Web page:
By explaining moral principles, parents encourage their children to comply voluntarily with rules that align with important values and to question rules that don’t. Good explanations enable children to develop a code of ethics that often coincides with societal expectations; when they don’t square up, children rely on the internal compass of values rather than the external compass of rules. (Page 165)
He also discussed the importance of highlighting how what we do affects others. Here are a few examples (pages 170, 169, 166 respectively):
Not this: “Don’t drink and drive.”
But this: “Don’t be a drunk driver.”
Not this: “Please don’t cheat.”
But this: “Please don’t be a cheater.”
Not this: “Hand hygiene prevents you from catching diseases.”
But this: “Hand hygiene prevents patients from catching diseases.”
(The last one is, of course, an ironic example at this point in our history. LOL.)
Children were found to do better when having their character praised rather than simply having their behavior praised.
So, as a teacher perhaps one quick example we could reword would be something like this:
Not this: “That was very creative.”
But this: “You are very creative.”
P.S. I would love for us to all share some examples of how we can turn our praise from behavior to character in the comments!
9 Key Quote(s):
I’m sorry, I was really hoping to share just 2 or 3 but I just couldn’t cut them down!
“The hallmark of originality is rejecting the default and exploring whether a better option exists.” (Page 7)
“Advocating for a new system often requires demolishing the old way of doing things.” (Page 13)
“They [originals] feel the same fear, the same doubt, as the rest of us. What sets them apart is that they take action anyway. They know in their hearts that failing would yield less regret than failing to try.” (Page 28)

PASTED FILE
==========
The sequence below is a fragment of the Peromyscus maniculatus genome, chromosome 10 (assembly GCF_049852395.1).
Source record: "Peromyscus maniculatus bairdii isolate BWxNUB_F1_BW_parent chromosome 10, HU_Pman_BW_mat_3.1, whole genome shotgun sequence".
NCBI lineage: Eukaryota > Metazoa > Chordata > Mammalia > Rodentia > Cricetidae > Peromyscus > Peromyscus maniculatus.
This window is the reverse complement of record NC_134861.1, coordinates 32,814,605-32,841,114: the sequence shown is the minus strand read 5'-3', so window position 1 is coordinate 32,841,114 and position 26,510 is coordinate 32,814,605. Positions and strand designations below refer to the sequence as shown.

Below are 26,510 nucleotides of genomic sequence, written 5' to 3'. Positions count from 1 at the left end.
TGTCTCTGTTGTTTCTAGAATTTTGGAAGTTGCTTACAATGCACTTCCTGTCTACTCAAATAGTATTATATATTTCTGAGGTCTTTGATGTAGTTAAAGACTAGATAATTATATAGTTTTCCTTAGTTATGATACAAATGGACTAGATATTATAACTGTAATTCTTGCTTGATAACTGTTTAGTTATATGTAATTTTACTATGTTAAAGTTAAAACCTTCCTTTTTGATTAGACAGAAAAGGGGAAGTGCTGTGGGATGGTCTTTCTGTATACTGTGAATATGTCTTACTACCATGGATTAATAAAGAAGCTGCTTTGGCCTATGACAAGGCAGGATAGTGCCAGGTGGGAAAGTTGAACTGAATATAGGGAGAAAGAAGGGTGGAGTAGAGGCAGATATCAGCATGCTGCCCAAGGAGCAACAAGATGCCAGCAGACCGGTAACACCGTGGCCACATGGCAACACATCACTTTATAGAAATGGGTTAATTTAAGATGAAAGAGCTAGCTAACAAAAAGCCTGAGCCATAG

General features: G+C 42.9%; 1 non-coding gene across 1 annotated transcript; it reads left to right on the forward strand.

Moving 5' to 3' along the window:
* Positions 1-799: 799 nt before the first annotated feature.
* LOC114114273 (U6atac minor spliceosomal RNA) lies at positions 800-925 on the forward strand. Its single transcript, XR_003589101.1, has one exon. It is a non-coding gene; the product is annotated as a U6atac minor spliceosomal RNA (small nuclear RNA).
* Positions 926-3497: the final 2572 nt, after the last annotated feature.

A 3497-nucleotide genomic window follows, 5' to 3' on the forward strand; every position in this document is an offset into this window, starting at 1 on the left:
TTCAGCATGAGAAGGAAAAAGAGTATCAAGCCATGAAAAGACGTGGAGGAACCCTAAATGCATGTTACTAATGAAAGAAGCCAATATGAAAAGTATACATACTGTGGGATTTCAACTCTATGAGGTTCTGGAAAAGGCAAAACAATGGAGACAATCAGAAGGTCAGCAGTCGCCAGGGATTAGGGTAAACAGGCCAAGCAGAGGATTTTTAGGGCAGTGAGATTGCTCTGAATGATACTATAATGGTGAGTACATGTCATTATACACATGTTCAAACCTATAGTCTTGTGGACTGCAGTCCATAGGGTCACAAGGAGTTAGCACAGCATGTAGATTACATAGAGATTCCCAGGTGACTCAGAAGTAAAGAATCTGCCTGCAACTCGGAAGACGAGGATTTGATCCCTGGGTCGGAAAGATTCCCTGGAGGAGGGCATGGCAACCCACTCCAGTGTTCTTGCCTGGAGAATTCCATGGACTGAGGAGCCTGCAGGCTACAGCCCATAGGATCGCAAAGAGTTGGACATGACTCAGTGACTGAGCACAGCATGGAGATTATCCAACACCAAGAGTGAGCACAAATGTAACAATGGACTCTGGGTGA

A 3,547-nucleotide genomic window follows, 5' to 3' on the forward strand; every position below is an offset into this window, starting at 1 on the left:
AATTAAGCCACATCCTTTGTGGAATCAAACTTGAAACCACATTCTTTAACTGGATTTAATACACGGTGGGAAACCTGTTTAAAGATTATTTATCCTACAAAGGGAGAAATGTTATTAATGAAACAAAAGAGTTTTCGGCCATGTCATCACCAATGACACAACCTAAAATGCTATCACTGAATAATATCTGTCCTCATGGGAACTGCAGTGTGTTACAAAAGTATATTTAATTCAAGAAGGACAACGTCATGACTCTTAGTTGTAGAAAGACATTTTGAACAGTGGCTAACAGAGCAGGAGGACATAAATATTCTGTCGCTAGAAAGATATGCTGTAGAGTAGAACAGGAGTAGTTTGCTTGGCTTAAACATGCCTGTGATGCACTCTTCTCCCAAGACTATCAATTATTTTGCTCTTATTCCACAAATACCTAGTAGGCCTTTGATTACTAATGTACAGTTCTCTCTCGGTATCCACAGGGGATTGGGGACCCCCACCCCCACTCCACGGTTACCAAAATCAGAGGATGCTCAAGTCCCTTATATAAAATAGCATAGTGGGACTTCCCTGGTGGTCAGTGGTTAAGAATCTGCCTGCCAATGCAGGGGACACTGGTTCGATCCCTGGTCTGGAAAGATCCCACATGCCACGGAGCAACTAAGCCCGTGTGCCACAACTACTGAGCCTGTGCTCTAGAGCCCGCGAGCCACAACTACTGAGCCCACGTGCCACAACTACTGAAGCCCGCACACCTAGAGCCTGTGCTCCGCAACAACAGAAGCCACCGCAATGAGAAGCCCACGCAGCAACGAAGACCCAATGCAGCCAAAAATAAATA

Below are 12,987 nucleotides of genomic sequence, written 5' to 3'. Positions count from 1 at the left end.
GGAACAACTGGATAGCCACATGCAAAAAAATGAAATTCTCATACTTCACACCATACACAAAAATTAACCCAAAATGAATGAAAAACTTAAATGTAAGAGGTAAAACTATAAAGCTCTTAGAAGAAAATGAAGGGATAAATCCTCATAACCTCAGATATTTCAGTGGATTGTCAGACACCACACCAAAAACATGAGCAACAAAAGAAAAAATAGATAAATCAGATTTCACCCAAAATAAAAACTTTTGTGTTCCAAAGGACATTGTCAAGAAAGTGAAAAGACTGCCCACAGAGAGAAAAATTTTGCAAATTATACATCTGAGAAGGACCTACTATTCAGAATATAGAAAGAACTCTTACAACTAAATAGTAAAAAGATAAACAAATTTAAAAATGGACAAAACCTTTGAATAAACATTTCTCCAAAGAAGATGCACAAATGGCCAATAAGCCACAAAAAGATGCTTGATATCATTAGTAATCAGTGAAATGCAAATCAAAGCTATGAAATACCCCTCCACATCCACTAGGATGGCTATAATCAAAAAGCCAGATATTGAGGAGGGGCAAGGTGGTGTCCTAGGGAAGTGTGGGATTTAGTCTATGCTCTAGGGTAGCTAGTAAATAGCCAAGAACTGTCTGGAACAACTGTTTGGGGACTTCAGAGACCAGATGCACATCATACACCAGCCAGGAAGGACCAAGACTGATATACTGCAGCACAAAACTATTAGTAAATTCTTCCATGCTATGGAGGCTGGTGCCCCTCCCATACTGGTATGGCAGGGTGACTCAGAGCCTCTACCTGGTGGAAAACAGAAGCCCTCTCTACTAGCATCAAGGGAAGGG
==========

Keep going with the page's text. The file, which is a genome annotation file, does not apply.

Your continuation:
“When we bemoan the lack of originality in the world, we blame it on the absence of creativity. If only people could generate more novel ideas, we’d all be better off. But in reality, the biggest barrier to originality is not idea generation—it’s idea selection.” (Page 31)
“It’s widely assumed that there’s a trade-off between quantity and quality—if you want to do better work, you have to do less of it—but this turns out to be false. In fact, when it comes to idea generation, quantity is the most predictable path to quality.” (Page 37)
“Many people fail to achieve originality because they generate a few ideas and then obsess about refining them to perfection.” (Page 37)
“Exposure increases the ease of processing. An unfamiliar idea requires more effort to understand. The more we see, hear, and touch it, the more comfortable we become with it, and the less threatening it is.” (Page 78)
“Being original doesn’t require being first. It just means being different and better.” (Page 105)
“In the quest for happiness, many of us choose to enjoy the world as it is. Originals embrace the uphill battle, striving to make the world what it could be.” (Page 242)
I hope you will find this book an interesting and inspiring read as I did! You and find it on Amazon or any other place that sells books! 🙂